• Output can be saved to a file:

    • dsget group distinguished-name switches >> filename


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Built-In Groups

  • When Windows Server 2003 Active Directory is installed

    • Built-in groups are created automatically

    • Rights are pre-assigned

    • Stored in Builtin container and Users container

  • Use built-in groups where possible

    • Eases implementation of security rights


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The Builtin Container

  • Contains a number of domain local group accounts

  • Allocated different user rights based on common administrative or network-related tasks



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The Users Container

  • Contains a number of domain local and global group accounts

  • Some groups only found in the root domain of an Active Directory forest rather than in individual domains

    • Enterprise Admins

    • Schema Admins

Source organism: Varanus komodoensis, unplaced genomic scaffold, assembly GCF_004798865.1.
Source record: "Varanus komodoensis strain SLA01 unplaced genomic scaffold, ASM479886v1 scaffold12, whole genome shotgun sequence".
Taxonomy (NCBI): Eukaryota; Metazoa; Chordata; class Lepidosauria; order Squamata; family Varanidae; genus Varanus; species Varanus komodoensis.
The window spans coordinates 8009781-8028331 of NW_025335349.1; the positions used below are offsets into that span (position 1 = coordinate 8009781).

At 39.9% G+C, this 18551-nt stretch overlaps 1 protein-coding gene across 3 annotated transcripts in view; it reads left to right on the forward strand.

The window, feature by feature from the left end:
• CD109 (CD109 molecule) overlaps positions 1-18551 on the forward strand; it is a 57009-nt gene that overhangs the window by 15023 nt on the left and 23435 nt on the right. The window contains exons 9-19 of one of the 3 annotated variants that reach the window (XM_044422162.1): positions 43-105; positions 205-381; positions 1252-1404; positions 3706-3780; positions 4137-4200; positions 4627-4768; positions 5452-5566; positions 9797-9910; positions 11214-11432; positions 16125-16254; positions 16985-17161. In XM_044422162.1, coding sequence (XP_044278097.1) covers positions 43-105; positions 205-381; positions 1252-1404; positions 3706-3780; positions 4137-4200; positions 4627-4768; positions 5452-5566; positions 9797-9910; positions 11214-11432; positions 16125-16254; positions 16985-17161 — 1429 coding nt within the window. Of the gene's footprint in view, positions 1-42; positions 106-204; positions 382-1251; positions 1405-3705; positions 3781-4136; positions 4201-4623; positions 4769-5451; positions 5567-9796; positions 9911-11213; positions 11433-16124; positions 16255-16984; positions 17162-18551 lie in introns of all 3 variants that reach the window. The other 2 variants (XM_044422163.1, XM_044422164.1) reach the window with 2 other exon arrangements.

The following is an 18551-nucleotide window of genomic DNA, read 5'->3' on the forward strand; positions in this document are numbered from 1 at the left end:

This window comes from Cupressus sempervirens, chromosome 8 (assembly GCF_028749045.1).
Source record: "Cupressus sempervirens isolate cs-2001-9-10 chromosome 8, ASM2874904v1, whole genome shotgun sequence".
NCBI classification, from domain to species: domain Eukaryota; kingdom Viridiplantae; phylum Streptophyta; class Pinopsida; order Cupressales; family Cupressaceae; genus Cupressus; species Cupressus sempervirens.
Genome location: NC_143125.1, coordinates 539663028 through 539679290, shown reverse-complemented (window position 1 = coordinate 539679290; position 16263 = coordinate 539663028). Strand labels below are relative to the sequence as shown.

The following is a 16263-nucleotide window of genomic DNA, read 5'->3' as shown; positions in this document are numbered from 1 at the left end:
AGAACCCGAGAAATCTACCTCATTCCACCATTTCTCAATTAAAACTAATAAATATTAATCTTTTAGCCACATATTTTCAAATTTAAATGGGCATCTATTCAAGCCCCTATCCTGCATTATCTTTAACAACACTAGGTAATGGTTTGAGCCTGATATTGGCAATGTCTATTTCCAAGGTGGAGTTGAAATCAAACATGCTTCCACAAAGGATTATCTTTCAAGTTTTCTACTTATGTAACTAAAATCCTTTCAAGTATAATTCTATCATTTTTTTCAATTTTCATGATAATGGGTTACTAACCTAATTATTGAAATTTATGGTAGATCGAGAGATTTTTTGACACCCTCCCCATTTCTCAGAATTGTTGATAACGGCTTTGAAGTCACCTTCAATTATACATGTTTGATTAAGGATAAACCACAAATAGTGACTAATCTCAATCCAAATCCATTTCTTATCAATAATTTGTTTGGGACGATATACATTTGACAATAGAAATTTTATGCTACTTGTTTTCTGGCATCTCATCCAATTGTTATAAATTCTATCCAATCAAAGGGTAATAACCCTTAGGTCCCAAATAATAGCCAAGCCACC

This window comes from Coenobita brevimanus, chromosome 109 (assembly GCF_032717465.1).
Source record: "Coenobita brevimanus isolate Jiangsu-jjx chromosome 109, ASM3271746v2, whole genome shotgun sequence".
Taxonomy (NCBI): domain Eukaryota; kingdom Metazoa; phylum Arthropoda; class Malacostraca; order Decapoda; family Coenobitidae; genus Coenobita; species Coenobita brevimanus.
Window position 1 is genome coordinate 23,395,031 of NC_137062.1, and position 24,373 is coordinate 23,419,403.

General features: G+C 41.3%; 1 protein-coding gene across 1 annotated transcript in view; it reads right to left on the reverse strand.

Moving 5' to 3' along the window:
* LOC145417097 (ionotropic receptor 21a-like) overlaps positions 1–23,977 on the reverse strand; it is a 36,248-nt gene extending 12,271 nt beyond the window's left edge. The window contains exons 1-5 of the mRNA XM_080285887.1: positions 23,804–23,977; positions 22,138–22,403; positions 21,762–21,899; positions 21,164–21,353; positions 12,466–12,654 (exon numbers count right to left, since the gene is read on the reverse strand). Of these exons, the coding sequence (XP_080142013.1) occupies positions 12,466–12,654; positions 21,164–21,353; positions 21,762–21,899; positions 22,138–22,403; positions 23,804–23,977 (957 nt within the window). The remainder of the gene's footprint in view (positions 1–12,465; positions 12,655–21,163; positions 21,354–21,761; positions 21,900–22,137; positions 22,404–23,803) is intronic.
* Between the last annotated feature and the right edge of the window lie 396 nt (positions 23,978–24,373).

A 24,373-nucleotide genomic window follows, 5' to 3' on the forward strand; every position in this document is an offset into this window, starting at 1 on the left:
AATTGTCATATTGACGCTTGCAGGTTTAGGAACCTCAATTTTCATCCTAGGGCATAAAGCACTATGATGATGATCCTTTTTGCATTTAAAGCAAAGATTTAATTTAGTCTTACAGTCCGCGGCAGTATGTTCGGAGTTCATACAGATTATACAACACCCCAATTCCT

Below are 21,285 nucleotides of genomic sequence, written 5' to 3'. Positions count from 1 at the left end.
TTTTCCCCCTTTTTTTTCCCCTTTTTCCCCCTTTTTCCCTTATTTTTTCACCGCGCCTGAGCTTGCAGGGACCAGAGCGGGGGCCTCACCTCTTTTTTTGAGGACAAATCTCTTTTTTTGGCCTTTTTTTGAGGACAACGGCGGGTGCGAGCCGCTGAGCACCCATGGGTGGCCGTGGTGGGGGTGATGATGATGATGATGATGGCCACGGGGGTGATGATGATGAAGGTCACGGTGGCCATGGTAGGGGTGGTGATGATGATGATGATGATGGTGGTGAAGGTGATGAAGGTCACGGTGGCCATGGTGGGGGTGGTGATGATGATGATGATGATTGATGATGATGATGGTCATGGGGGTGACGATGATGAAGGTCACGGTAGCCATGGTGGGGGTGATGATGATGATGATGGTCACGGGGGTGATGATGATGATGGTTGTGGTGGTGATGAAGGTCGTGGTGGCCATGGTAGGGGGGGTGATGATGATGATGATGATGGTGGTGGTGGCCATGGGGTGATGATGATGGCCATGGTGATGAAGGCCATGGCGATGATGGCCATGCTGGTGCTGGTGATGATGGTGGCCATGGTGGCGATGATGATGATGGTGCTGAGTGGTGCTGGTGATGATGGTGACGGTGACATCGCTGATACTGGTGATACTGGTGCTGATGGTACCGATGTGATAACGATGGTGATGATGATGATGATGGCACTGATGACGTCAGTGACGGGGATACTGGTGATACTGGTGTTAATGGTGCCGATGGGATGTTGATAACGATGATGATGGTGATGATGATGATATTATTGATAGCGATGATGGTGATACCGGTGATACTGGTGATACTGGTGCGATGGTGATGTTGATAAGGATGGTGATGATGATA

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Creating and Managing Computer Accounts

  • Computer accounts needed on Windows NT 4.0, 2000, XP, Server 2003

  • Can be created during installation or added manually later

  • Creation and management tools

    • Active Directory Users and Computers

    • System applet in Control Panel

    • Command-line utilities



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Resetting Computer Accounts

  • Secure channel

    • Used by computers that are domain members to communicate with domain controller

    • Password is changed every 30 days

    • Automatically synchronized between DC and WS


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Resetting Computer Accounts

  • Occasional synchronization issues arise

    • Computer has not been connected to network for 30+ days

    • Secure channel has be compromised some how

    • Results in the user not being authenicated

  • Administrator must reset computer account

    • Using Active Directory Users and Computers

    • Netdom.exe command from Windows Support Toolsnetdom reset computername /domin: domainname